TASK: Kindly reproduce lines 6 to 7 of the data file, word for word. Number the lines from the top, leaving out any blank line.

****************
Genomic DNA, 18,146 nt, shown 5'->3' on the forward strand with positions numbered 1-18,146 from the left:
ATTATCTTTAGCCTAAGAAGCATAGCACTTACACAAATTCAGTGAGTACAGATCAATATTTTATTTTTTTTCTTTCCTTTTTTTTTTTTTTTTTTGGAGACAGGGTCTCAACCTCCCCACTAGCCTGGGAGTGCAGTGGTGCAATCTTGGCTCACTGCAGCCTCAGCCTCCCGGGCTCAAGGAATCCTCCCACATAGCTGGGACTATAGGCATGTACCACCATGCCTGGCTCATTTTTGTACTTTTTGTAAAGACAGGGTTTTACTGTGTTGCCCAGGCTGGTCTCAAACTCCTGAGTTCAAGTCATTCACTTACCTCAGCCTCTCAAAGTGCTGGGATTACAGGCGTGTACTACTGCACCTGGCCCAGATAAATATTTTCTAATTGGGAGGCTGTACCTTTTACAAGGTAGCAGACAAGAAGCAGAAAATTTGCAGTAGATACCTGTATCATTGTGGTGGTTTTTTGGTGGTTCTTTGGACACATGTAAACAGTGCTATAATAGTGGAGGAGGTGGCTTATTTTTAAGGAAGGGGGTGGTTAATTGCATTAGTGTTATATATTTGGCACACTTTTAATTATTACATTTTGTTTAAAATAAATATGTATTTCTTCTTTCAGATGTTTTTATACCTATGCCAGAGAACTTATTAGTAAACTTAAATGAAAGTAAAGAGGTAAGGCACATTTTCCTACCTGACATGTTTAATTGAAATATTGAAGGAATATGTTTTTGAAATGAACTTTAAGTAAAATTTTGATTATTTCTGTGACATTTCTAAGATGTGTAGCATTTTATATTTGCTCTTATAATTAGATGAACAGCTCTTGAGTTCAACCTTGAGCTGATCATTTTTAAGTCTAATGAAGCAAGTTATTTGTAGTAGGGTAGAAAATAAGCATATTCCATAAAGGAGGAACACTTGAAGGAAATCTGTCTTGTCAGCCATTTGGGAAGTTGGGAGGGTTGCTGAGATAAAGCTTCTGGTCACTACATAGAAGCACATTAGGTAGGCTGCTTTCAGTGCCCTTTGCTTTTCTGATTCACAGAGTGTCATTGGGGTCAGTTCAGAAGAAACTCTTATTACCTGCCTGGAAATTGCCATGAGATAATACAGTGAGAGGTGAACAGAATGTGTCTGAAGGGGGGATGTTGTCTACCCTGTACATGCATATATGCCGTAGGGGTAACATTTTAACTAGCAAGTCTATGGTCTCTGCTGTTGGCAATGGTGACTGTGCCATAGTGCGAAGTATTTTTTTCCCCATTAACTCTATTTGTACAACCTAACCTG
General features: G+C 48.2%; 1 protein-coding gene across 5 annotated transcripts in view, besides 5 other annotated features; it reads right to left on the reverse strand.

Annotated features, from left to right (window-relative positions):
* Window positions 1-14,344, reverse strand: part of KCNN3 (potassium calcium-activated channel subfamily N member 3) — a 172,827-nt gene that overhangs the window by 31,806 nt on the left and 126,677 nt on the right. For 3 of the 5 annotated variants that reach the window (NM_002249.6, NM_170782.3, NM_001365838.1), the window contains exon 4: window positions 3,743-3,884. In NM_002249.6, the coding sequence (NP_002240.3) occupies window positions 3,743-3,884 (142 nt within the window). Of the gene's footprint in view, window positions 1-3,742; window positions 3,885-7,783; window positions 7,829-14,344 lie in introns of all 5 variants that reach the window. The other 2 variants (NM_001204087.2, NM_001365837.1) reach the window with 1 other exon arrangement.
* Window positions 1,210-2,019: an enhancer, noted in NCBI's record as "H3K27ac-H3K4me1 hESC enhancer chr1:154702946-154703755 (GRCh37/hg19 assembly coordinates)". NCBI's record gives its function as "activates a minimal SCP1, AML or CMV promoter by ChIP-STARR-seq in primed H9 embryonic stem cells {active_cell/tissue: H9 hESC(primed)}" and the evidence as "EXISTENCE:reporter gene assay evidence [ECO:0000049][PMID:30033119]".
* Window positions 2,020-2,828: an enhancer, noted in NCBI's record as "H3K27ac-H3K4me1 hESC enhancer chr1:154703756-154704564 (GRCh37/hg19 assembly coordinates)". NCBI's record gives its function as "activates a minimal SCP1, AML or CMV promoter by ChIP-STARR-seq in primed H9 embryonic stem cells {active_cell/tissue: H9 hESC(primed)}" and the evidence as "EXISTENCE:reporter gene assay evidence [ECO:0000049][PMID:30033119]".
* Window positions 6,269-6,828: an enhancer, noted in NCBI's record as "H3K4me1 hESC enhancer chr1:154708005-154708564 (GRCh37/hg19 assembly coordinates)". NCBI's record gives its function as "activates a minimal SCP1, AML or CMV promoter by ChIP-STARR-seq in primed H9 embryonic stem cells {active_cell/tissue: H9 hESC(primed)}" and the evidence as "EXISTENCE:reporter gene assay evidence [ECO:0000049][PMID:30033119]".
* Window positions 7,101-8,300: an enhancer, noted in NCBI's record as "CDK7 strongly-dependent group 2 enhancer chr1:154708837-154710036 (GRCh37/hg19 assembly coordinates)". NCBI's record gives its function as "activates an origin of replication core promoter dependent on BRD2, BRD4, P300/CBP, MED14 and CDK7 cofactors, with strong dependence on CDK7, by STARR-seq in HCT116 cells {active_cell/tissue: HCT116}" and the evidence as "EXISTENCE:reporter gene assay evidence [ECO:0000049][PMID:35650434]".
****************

* Window positions 1,210-2,019: an enhancer, noted in NCBI's record as "H3K27ac-H3K4me1 hESC enhancer chr1:154702946-154703755 (GRCh37/hg19 assembly coordinates)". NCBI's record gives its function as "activates a minimal SCP1, AML or CMV promoter by ChIP-STARR-seq in primed H9 embryonic stem cells {active_cell/tissue: H9 hESC(primed)}" and the evidence as "EXISTENCE:reporter gene assay evidence [ECO:0000049][PMID:30033119]".
* Window positions 2,020-2,828: an enhancer, noted in NCBI's record as "H3K27ac-H3K4me1 hESC enhancer chr1:154703756-154704564 (GRCh37/hg19 assembly coordinates)". NCBI's record gives its function as "activates a minimal SCP1, AML or CMV promoter by ChIP-STARR-seq in primed H9 embryonic stem cells {active_cell/tissue: H9 hESC(primed)}" and the evidence as "EXISTENCE:reporter gene assay evidence [ECO:0000049][PMID:30033119]".